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Obama Team Derides Cheney's Criticisms
In office for less than two months, the Obama administration has reminded the public with increasing frequency that it inherited a $1.2 trillion budget deficit, a 14-month-old recession and two wars. In the interview, Cheney suggested that Obama's $787 billion stimulus plan, expensive bailout plans that began under Bush and a $3.6 trillion budget proposal -- which the administration projects will cut the deficit in half by the end of his first term -- would "constitute the biggest or one of the biggest expansions of federal authority over the private economy in the history of the republic."
In response, Gibbs said, "I think not taking economic advice from Dick Cheney would be maybe the best possible outcome of yesterday's interview."
A Cheney adviser said the former vice president decided to accept the CNN invitation because he respects John King, host of the cable channel's "State of the Union" talk show, and wanted to offer his "real concerns" about Obama's economic and national security policies. King has known Cheney for 20 years and has interviewed him before for CNN.
"We've not coordinated our appearances with the Bush folks," the adviser said.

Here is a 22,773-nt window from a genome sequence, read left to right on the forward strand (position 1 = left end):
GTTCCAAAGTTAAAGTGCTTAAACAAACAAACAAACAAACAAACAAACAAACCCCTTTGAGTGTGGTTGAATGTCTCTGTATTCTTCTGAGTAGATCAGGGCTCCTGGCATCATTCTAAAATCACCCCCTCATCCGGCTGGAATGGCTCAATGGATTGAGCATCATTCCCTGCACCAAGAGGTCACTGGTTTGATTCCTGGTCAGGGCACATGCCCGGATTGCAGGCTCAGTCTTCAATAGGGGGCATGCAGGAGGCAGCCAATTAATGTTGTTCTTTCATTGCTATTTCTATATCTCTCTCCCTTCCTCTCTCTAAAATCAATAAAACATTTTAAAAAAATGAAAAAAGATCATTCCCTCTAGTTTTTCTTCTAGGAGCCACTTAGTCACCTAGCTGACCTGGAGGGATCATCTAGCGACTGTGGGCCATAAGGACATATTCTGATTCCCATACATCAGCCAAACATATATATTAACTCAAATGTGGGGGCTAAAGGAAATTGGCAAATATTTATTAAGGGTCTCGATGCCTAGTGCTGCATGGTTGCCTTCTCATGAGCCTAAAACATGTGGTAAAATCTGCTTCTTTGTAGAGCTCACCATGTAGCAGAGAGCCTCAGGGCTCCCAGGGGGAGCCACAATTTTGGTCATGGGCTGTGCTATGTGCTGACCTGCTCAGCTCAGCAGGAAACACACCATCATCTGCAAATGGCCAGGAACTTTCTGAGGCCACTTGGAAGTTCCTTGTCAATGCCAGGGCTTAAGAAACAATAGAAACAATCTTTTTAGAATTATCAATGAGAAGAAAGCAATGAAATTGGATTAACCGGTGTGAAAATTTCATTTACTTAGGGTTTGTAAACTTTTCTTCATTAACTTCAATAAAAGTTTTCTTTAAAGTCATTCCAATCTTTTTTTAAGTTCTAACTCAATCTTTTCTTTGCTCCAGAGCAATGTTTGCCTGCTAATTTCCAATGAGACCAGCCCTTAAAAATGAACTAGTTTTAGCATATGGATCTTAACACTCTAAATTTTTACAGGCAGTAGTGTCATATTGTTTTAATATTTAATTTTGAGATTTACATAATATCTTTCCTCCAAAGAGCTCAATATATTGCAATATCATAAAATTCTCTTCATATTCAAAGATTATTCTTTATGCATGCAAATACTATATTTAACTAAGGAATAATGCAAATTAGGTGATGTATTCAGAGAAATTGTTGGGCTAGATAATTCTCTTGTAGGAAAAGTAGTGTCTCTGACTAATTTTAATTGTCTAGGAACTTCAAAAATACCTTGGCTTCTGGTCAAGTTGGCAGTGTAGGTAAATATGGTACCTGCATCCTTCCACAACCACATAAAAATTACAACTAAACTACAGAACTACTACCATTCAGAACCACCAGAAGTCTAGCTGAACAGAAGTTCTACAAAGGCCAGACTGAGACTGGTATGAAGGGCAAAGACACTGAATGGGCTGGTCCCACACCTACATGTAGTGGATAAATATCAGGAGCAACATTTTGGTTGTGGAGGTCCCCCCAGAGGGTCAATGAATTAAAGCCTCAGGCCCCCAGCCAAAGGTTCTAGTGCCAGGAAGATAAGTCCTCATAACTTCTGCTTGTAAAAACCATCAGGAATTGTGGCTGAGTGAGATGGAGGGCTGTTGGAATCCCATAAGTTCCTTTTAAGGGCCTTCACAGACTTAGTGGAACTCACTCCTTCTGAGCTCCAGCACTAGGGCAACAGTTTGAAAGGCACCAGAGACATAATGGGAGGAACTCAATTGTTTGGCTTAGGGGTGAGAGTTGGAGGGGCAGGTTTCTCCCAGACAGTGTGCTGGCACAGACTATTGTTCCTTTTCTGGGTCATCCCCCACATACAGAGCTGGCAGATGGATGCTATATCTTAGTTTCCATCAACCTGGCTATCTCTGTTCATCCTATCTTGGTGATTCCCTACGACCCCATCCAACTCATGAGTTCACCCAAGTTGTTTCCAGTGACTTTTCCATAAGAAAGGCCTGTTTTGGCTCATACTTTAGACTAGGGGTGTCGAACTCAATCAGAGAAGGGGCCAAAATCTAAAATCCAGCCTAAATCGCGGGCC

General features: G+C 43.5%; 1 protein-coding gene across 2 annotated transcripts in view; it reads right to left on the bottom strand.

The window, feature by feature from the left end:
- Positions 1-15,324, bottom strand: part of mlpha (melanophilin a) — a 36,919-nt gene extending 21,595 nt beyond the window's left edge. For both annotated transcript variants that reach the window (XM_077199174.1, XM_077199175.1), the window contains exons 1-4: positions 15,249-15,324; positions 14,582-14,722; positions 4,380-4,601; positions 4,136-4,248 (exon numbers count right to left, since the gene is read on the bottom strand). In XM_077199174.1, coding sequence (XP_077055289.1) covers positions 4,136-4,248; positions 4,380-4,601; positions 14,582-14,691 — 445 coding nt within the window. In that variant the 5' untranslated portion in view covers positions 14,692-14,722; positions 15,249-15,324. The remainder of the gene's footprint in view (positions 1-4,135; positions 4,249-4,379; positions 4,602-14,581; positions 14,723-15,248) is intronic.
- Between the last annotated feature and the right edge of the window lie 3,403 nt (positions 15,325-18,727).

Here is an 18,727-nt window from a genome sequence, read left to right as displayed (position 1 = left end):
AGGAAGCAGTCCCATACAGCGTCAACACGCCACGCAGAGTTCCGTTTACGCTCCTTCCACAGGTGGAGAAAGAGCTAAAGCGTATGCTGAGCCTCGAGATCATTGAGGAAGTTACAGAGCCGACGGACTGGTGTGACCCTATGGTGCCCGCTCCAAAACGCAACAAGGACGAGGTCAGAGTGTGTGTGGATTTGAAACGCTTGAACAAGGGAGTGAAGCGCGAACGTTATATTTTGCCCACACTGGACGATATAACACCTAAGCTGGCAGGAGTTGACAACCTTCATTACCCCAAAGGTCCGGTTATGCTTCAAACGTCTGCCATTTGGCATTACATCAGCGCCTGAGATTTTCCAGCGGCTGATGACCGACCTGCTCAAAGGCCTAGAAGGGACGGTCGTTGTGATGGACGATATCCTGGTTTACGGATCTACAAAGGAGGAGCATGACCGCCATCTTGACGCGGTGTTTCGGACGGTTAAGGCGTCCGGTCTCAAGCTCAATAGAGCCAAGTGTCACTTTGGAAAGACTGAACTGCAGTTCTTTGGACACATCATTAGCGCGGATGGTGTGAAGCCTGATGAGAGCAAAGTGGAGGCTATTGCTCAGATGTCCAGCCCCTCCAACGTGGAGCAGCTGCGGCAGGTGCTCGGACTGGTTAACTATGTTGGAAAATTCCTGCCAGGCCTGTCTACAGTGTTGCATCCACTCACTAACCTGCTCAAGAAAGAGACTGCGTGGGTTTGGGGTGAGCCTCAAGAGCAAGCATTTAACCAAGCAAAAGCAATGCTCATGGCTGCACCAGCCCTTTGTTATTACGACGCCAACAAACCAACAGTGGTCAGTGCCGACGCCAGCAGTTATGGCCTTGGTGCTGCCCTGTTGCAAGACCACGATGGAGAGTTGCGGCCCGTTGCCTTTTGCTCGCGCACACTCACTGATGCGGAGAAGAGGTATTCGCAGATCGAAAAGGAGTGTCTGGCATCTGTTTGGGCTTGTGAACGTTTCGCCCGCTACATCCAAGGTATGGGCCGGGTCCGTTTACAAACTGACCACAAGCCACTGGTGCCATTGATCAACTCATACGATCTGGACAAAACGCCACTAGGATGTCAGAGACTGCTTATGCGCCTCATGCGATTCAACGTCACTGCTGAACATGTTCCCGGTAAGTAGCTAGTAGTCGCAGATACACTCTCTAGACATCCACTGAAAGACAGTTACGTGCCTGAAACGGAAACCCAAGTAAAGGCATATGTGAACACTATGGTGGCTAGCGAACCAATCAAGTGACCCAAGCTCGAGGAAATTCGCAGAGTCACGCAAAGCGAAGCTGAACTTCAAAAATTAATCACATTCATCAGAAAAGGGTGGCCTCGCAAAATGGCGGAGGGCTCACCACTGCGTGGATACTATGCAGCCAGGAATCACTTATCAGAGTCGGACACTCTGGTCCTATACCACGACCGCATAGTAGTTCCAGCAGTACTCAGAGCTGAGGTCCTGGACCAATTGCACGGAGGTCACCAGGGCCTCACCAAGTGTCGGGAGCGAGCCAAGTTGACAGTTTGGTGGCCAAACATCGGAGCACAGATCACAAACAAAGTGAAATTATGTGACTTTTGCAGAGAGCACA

Mary Matalin, a former top Cheney adviser who remains a family friend and confidant, said, "There is no strategy [by Cheney] to reenter the national political dialogue." But she added: "There's no living human being with more experience at every level of government than the vice president."
"He has in his own portfolio, and has lived through what works and what doesn't, issues of war and peace, the economy and a panoply of other issues," she said.
Matalin said Cheney decided to speak now "to the extent that the more these policies add up, the more his concern grows."
"I think people are opening their minds, getting out of this fascination, honeymoon period," Matalin said, referring to the Obama administration. "They're entering a 'seeking information' period, and it's hard to break through the cacophony."
"People are listening more," Matalin said. "And they are not hearing anything else out there" from Republicans.
"I doubt that the Obama administration will care too much about what Cheney says," said John Feehery, former spokesman for then-House Speaker J. Dennis Hastert (R-Ill.). "But if something does go wrong, there will be a record of opposition from the former vice president that people will refer to."
Staff writers Howard Kurtz and Perry Bacon Jr. and polling director Jon Cohen contributed to this report.